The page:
“I want to encourage everybody to constantly not be afraid to speak your mind,” Hastings reminded participants before the panel launched into a spirited discussion that covered navigating a hyper-partisan political landscape and faltering public confidence in science, among other topics.

“The Hill is so much more partisan now,” reflected King. “Which is really difficult. It was my sincere feeling when I came into my policy position with Novartis—and still is today—that there are good people who want to do the right thing for this country on both sides of the aisle, and we need to find a way to work together.” 

Unfortunately, political partisanship seems to go hand-in-hand with the overwhelming anti-science rhetoric that the country faces. “I would say that we don’t see the confidence in science that I would have liked to have developed by now,” said King. “However, when we think about the biotechnology industry, we have actually delivered in terms of materials. I’m surprised and disappointed that we haven’t seen a concurrent evolution and development of confidence, particularly around the vaccine situation, during the pandemic, for example.” 

Yet, patient advocacy offers a solution when it comes to tackling issues of partisanship and anti-science sentiment.

“Talking about science in the abstract does not tell our story,” said King. “What tells our story is when we can talk about the specific benefits of what scientific innovation has achieved and that means sharing the stories about our patients.”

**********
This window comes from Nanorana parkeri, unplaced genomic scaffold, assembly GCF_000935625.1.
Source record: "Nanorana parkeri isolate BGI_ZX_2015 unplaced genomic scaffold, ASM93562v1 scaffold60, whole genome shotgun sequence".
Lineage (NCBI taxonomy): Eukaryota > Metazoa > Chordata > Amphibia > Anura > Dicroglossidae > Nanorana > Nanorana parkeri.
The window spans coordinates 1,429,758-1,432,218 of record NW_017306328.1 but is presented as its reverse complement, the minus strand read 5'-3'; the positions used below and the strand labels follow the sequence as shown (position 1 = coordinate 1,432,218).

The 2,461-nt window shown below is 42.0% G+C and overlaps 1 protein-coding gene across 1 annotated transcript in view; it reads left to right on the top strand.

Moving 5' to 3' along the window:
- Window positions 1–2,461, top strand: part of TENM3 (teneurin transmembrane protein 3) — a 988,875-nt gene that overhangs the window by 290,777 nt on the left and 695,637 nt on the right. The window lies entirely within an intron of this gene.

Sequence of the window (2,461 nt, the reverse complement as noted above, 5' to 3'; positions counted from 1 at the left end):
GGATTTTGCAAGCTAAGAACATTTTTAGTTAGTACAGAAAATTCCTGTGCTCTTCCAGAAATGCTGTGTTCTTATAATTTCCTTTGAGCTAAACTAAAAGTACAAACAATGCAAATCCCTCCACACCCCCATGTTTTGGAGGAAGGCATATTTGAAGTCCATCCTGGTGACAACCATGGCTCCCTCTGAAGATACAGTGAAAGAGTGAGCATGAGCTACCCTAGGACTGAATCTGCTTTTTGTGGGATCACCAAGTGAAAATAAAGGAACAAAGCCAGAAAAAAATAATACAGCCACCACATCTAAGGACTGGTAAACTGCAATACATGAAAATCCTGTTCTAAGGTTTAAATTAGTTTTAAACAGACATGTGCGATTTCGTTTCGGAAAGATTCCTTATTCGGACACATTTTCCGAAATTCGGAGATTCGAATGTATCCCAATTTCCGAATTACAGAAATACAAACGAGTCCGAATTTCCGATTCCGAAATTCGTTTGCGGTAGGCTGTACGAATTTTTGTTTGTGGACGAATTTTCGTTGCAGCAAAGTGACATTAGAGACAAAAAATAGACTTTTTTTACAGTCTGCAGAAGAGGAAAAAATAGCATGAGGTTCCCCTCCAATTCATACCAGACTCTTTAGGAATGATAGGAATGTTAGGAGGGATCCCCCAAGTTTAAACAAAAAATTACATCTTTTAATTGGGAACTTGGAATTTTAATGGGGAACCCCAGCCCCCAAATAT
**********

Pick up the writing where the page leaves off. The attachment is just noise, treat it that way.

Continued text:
Hastings echoed this sentiment, recalling, “As someone who is part of the LGBTQ community and who works with an advocacy organization for LGBTQ professionals, I can tell you that we have all been vaccinated with the monkeypox vaccine now two or three times,” he continued. “We are a population that understands when science saves us from death. It is much easier to understand that power of science when you still remember just how imperative it has been in saving lives in your recent history.” 

The ups and downs of advocacy

“All of us with chronic diseases know that you rise from the ashes like a phoenix every few months every time our cycle of disease comes and goes,” mused Hastings. “It is important for us as advocates to remember that, similarly, when we get knocked down, even though it’s not easy, we can always get back up again.” 

“I’ve seen every up and every down that you can see in biotech after all the years that I’ve been doing this,” said King. “But I have always had a consistent feeling of excitement around the opportunity to make a difference in people’s lives. My love of biology and my desire to do something that would help be impactful makes this a great field to be in and working in biotechnology is the most meaningful way that I could think up to spend my career.” 

Hastings summed up the sentiment of the day in one sentence: “Everything comes back to access to healthcare.”

“The most important thing to remember is that, no matter what,” he concluded, “every human being has a fundamental right to be able to access healthcare in an affordable way and in an easily accessible way.”